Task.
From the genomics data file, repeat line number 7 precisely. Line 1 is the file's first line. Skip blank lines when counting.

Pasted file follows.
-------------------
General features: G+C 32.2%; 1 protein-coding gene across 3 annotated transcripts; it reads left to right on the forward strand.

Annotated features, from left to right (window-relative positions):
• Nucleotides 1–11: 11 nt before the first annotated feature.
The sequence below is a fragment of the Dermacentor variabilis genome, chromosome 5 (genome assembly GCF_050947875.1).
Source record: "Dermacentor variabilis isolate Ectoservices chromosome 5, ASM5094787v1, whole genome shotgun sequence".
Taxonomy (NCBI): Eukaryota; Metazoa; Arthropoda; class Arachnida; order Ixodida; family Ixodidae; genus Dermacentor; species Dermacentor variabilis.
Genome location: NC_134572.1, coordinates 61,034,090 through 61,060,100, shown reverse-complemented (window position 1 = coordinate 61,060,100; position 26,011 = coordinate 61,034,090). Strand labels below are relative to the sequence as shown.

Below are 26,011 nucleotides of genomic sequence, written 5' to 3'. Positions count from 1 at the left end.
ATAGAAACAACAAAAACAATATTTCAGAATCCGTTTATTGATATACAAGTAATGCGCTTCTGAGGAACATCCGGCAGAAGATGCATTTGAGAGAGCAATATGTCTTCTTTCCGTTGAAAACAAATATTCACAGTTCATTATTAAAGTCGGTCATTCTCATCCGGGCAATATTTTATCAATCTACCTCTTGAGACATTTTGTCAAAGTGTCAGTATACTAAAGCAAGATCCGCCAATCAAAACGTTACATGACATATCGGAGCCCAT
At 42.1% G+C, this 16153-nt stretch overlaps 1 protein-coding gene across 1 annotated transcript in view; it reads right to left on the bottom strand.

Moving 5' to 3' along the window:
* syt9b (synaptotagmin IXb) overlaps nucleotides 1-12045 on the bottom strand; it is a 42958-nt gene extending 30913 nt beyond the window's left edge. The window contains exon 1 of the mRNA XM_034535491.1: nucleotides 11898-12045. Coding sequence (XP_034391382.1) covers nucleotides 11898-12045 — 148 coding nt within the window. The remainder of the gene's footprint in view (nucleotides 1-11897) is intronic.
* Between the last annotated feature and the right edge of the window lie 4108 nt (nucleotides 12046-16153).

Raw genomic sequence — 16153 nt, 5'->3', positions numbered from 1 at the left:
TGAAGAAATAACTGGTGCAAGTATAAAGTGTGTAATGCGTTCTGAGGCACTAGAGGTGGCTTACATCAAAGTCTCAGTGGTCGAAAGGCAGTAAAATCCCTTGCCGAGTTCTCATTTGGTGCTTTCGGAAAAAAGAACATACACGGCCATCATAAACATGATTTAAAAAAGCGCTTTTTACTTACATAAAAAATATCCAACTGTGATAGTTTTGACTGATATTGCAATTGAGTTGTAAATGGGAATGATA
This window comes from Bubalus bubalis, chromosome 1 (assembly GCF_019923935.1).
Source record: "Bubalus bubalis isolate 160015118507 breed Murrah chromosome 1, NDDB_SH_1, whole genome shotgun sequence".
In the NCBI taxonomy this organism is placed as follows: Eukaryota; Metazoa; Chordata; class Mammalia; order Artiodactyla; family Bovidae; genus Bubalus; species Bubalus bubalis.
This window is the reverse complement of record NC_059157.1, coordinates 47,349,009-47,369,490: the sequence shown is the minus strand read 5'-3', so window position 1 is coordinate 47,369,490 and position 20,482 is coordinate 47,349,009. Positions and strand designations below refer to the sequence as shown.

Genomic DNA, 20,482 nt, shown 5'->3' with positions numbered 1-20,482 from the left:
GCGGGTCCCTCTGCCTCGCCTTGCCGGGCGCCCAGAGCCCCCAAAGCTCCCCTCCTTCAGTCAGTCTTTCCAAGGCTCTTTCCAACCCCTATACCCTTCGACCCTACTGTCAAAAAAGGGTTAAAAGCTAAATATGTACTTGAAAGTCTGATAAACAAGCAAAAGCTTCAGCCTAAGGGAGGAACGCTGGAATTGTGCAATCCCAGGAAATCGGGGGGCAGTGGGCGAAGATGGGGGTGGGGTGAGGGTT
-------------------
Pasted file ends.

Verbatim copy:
Genome location: NC_134572.1, coordinates 61,034,090 through 61,060,100, shown reverse-complemented (window position 1 = coordinate 61,060,100; position 26,011 = coordinate 61,034,090). Strand labels below are relative to the sequence as shown.